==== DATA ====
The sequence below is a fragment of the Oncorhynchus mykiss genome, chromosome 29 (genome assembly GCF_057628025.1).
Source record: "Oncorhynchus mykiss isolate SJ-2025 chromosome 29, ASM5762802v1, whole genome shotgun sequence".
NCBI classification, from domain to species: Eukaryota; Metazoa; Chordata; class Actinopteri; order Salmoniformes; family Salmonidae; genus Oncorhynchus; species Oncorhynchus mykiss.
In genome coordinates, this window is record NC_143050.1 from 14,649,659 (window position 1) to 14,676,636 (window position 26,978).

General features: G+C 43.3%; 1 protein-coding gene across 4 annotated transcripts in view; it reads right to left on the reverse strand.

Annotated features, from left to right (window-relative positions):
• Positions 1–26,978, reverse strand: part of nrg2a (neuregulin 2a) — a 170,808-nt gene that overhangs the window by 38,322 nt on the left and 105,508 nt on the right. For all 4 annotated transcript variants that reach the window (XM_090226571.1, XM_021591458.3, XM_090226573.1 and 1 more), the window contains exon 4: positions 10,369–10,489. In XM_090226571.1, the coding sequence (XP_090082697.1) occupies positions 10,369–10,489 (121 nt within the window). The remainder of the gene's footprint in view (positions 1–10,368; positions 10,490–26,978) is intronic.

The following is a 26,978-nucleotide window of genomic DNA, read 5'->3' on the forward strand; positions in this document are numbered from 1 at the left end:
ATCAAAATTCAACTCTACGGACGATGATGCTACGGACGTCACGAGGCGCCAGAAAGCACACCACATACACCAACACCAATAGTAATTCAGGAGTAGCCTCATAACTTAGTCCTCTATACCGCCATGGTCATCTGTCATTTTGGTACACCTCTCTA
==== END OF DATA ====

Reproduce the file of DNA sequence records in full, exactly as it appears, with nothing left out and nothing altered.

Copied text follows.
The sequence below is a fragment of the Oncorhynchus mykiss genome, chromosome 29 (genome assembly GCF_057628025.1).
Source record: "Oncorhynchus mykiss isolate SJ-2025 chromosome 29, ASM5762802v1, whole genome shotgun sequence".
NCBI classification, from domain to species: Eukaryota; Metazoa; Chordata; class Actinopteri; order Salmoniformes; family Salmonidae; genus Oncorhynchus; species Oncorhynchus mykiss.
In genome coordinates, this window is record NC_143050.1 from 14,649,659 (window position 1) to 14,676,636 (window position 26,978).

General features: G+C 43.3%; 1 protein-coding gene across 4 annotated transcripts in view; it reads right to left on the reverse strand.

Annotated features, from left to right (window-relative positions):
• Positions 1–26,978, reverse strand: part of nrg2a (neuregulin 2a) — a 170,808-nt gene that overhangs the window by 38,322 nt on the left and 105,508 nt on the right. For all 4 annotated transcript variants that reach the window (XM_090226571.1, XM_021591458.3, XM_090226573.1 and 1 more), the window contains exon 4: positions 10,369–10,489. In XM_090226571.1, the coding sequence (XP_090082697.1) occupies positions 10,369–10,489 (121 nt within the window). The remainder of the gene's footprint in view (positions 1–10,368; positions 10,490–26,978) is intronic.

The following is a 26,978-nucleotide window of genomic DNA, read 5'->3' on the forward strand; positions in this document are numbered from 1 at the left end:
ATCAAAATTCAACTCTACGGACGATGATGCTACGGACGTCACGAGGCGCCAGAAAGCACACCACATACACCAACACCAATAGTAATTCAGGAGTAGCCTCATAACTTAGTCCTCTATACCGCCATGGTCATCTGTCATTTTGGTACACCTCTCTA